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Bored of hunting mindless drones that loll around dungeons waiting to be put out of their misery? Tired of blowing away demons that couldn't catch a cold? Need a challenge? How about a game that gives you a deathmatch every time whether you're on a network or not? With an A.I. that hates you. With 60 unique psychotic gladiators. With enemies who think like a human opponent and track you down. Enemies who lay traps, who know where you're hiding, who can smell your fear. They want to kill you. XS -- The end of mindless violence.

  • 60 intelligent opponents with their own unique fighting style, weapons and protective body shield which you must deplete.
  • Revolutionary enhanced character A.I., simulates network game even in one player mode.
  • 4-Player network option and multi-layered true 3D levels.
  • Extensive range of "feel good" weaponry and motion-captured character animation throughout. 
~ advertising blurb

XS: Shield Up, Fight Back released in Europe at the tail end of 1996 and US in the new year, is an early arena shooter that does a lot right considering its age. It does have internet multiplayer (which as can be expected no longer functions), but the single-player is just as much of a frantic action-fest thanks to some pretty decent AI for the time.

While you cannot play as them, there are a huge amount of opponents - 60 in all. Each has their own personality, intro video and character bios read out loud with full speech. From the un-PC likes of Lee Harvey, the legless reptilian of Veets Pishboh to the mean-looking dinosaur that is Shrek, there's an impressive 60 to come across. All of them are rendered in 3D too, though they are rather blocky. A number of them have cuboid shields with different textures to keep up with the necessary low polygon count.

Despite claims to the contrary, they all pretty much play the same as far as I can tell. You can hunt them down using the map on the top left and the radar on the top right. Your opponents are differentiated by their individual logo which will scale depending on their distance so the two combined are quite successful in locating your opponent.

The levels, of which there are 20 (22 if you use cheats), are of a decent size and complexity, though few offer unique hazards or power-ups. They are fairly large, but not too large and will become familiar after one or two rounds. Powerups are therefore consigned to dropped items from downed opponents, but they're not the only beings you can attack. Different droids, drones and gun turrets fly, crawl or hover their way across the playfield and will leave a parcel of goodies if destroyed. You can't tell what you're picking up until you've picked them up but more often than not, it was ammo.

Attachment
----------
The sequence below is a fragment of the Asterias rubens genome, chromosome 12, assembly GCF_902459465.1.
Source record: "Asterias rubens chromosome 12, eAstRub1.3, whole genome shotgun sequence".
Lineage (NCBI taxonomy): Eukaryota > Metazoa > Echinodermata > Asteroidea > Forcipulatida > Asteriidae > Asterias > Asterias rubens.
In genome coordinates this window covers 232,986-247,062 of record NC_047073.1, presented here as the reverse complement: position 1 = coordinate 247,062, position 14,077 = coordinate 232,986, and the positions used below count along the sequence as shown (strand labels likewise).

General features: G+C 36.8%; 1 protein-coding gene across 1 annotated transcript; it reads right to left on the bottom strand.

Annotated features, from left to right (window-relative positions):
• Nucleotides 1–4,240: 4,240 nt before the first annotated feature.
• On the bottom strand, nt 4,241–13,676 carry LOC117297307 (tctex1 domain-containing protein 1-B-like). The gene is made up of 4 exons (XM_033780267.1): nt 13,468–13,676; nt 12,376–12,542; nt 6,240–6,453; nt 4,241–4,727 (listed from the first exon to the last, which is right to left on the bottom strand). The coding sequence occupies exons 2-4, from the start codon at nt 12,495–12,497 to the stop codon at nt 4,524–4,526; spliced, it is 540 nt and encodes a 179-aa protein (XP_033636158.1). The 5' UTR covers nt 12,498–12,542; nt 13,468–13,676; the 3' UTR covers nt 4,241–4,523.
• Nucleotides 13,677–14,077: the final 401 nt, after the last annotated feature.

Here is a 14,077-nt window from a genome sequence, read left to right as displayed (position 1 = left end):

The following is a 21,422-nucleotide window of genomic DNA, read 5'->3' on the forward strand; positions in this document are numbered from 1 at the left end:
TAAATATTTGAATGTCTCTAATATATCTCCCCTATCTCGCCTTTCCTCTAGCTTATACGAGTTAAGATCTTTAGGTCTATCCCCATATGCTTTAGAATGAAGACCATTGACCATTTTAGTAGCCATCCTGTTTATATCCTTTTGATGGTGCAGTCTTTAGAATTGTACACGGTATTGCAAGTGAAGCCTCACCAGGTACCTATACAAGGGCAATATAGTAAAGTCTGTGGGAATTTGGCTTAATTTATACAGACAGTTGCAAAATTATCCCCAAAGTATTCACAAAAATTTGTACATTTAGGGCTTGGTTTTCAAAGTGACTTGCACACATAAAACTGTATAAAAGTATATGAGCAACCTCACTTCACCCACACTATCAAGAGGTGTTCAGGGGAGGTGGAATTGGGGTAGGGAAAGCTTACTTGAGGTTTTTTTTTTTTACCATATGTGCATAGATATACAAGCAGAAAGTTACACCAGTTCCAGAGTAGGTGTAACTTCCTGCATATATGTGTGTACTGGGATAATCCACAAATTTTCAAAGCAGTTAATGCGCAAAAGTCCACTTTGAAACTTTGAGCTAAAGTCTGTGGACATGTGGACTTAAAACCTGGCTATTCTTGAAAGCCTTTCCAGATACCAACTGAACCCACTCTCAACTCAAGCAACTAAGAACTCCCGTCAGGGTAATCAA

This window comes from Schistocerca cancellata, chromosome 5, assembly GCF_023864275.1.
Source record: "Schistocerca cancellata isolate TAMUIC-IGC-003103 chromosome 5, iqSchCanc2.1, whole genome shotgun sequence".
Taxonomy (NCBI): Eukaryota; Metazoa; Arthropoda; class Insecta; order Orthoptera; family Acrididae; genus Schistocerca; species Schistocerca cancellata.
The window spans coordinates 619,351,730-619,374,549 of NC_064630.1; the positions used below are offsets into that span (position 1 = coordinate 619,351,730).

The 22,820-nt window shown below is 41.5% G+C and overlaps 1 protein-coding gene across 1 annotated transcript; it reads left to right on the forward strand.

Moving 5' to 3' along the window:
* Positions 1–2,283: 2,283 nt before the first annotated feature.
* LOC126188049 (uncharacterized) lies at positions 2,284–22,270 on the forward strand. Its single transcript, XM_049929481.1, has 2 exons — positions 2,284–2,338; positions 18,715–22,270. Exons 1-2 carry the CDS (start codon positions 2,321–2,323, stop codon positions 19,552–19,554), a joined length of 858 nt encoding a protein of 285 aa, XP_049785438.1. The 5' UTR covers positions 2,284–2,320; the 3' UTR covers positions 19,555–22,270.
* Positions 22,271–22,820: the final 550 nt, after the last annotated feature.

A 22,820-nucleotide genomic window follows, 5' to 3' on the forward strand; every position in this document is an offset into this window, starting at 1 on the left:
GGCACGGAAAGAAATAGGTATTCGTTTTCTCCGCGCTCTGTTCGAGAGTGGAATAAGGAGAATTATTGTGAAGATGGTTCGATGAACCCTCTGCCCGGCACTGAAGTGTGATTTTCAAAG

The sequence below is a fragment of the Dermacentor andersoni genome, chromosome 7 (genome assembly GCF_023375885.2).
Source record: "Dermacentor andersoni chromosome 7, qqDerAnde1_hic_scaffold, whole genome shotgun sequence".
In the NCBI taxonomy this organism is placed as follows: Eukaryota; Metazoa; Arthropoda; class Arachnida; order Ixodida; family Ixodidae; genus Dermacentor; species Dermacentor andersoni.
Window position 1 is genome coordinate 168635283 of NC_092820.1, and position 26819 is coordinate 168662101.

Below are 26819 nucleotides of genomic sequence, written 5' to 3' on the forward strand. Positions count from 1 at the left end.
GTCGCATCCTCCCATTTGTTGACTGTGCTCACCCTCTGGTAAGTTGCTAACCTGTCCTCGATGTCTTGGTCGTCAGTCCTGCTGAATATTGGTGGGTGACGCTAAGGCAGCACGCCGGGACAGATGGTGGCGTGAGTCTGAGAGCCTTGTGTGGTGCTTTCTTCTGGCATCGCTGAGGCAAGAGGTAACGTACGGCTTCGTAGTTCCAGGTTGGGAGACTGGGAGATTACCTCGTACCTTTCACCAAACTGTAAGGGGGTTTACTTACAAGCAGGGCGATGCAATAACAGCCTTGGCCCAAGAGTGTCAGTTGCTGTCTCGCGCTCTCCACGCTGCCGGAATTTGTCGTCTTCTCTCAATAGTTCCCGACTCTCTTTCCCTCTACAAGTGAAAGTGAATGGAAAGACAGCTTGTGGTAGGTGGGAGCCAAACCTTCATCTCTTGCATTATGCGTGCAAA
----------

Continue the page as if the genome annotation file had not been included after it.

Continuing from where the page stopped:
My main gripe, which is often the case for older shooters, is in the controls. There are a large number of keys to remember, but I doubt you'll care to use the more superfluous ones. Just stick to the arrow keys and mouse, which the Y-axis is unfortunately reversed as if it were a flight sim.

Despite the controls, the simple first-person-shooter mechanics of XS are well implemented and ultimately - and more importantly - fun.

To download the game, follow the link below. This custom installer exclusive to The Collection Chamber uses DOSBox to bring the game to modern systems. Manual Included. Tested on Windows 10.

File Size: 352 Mb.  Install Size: 428 Mb.  Need help? Consult the Collection Chamber FAQ


XS: Shield Up, Fight Back is © SCi (Sale Curve Interactive) Ltd
Review, Cover Design and Installer created by me

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  1. Fantastic, thank you for this fully working version! I had some trouble with the original, it just refused to work in some directories or whatnot.

    I really like the artstyle of this game, it's dark and moody, and the weapon sprites are great and detailed, the absolute shower of brass casings flying through the screen is an awesome mayhem to behold, even if the gameplay is quite simplistic.

    P.S. Also, I too struggled with inverse Y axis controls - until I found in, fully customizable mind you, keyboard bindings a function to reverse the Y axis, funnily enough, it's "Y" by default. It plays much much better with conventional controls. Hope this helps someone to fully enjoy this little gem.